A new report was released yesterday by the American Principles Project (APP) that marshals data showing that a majority of Americans support policies held by social conservatives. The report argues that a unified platform of social and economic conservatism is a winning electoral strategy. Today at First Things I discuss the report and argue that, most importantly, advancing such a governing agenda is the principled thing for Americans to do.
The conservative movement exists to uphold the truths of the Declaration of Independence: “We hold these truths to be self-evident, that all men are created equal, that they are endowed by their Creator with certain unalienable Rights, that among these are Life, Liberty and the pursuit of Happiness.”
The right to life is not only for the strong and powerful, the rich and famous. It is for all human beings, including the weak, marginalized, and infirm — wanted or unwanted, born or unborn.
The right to liberty takes on particular importance when addressing the most important — and sacred — things. After all, the first right protected in the Bill of Rights is the free exercise of religion. Citizens, the groups they form, and the businesses they run should be free to act in the public square according to their conscientious beliefs.
The right to the pursuit of happiness normally is protected by allowing autonomous adults to act without government interference. But when it comes to non-autonomous children, policy protects their rights to pursue happiness by promoting the truth about marriage — encouraging a man and a woman to commit to each other permanently and exclusively so that any children that their union produces will have access to the love and care of their mother and father. Marriage, the fundamental institution of civil society, remains the best protector of the rights of children to pursue happiness.
As the American experience over the past 40 years has shown, limiting the size and scope of government is impossible without a strong civil society and stable marriages. When the family disintegrates, social-welfare programs multiply — and as they grow, civil society weakens. In truth, social and fiscal conservatism are, as a Heritage Foundation collection of essays put it, Indivisible.
The new APP report shows that this indivisible message is a winning one with the American public. In the 2012 election, for example, in all four states that had marriage on the ballot, traditional marriage vastly outperformed the Republican presidential ticket. In liberal Maryland, Romney got 36 percent of the vote while marriage got 48 percent.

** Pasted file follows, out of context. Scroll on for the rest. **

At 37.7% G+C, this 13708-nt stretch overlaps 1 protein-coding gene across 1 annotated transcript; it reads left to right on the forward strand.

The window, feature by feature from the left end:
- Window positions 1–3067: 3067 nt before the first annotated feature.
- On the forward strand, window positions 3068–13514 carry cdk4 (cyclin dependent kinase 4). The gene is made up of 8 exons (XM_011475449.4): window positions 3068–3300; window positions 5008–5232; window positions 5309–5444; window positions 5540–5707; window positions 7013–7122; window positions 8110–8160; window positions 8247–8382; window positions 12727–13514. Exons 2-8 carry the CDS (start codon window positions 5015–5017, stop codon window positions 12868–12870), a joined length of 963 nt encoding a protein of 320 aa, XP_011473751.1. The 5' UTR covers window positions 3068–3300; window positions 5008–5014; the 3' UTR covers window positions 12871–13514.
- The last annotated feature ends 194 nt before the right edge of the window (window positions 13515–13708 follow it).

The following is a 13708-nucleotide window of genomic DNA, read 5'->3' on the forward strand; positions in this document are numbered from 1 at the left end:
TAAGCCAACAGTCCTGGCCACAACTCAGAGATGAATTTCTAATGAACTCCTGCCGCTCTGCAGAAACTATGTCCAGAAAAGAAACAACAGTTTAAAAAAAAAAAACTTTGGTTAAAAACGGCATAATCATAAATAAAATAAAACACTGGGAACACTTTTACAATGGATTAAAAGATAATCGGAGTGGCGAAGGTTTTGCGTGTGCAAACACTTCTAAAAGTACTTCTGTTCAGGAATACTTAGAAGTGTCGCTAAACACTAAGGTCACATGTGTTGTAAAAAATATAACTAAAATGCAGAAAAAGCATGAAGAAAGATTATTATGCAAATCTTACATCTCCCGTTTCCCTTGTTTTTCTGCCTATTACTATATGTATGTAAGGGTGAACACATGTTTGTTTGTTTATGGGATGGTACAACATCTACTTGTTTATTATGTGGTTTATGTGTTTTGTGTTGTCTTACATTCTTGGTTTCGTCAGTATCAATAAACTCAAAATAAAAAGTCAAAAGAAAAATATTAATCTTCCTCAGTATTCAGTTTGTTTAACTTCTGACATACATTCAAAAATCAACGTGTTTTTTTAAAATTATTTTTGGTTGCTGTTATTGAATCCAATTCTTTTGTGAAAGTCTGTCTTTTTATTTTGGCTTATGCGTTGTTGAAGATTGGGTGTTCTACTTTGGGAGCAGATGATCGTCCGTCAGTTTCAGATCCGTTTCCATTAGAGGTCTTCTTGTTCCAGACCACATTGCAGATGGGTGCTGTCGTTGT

Women, independents, youth, and Latinos all favor moving policy in a pro-life direction, as the APP report explains:
59 percent of men and 57 percent of women say that they believe that abortion should be illegal in all or most cases (producing a pro-life advantage of 22 points for men and 17 points for women).
Meanwhile, young voters are the most pro-life generation ever. The May 2013 Gallup poll showed that Millennials (ages 18-34), support making abortion illegal in all or most cases by a margin of 57 percent to 41 percent, a +16 pro-life advantage. . . . Only 29 percent of Millennials support the Democratic Party’s position on abortion.
Meanwhile, the APP report suggests that conservatives need to do more to explain how our economic policies will help all Americans, particularly middle-class and low-income Americans.
As conservatives, we want all our fellow citizens to flourish. And for that reason we stand for life, for religious liberty, for marriage, for economic freedom, for low taxes, for markets in health care, for school choice.
At the end of the day, economic conservatism and social conservatism spring from the same source. They are grounded in the same principles of natural right and natural law that informed our nation’s Founding — principles that the conservative movement exists to protect.
I say a bit more on this over at First Things; read it all right here.
— Ryan T. Anderson is the William E. Simon Fellow at the Heritage Foundation and editor of Public Discourse. He is co-author, with Sherif Girgis and Robert George, of the book What Is Marriage? Man and Woman: A Defense.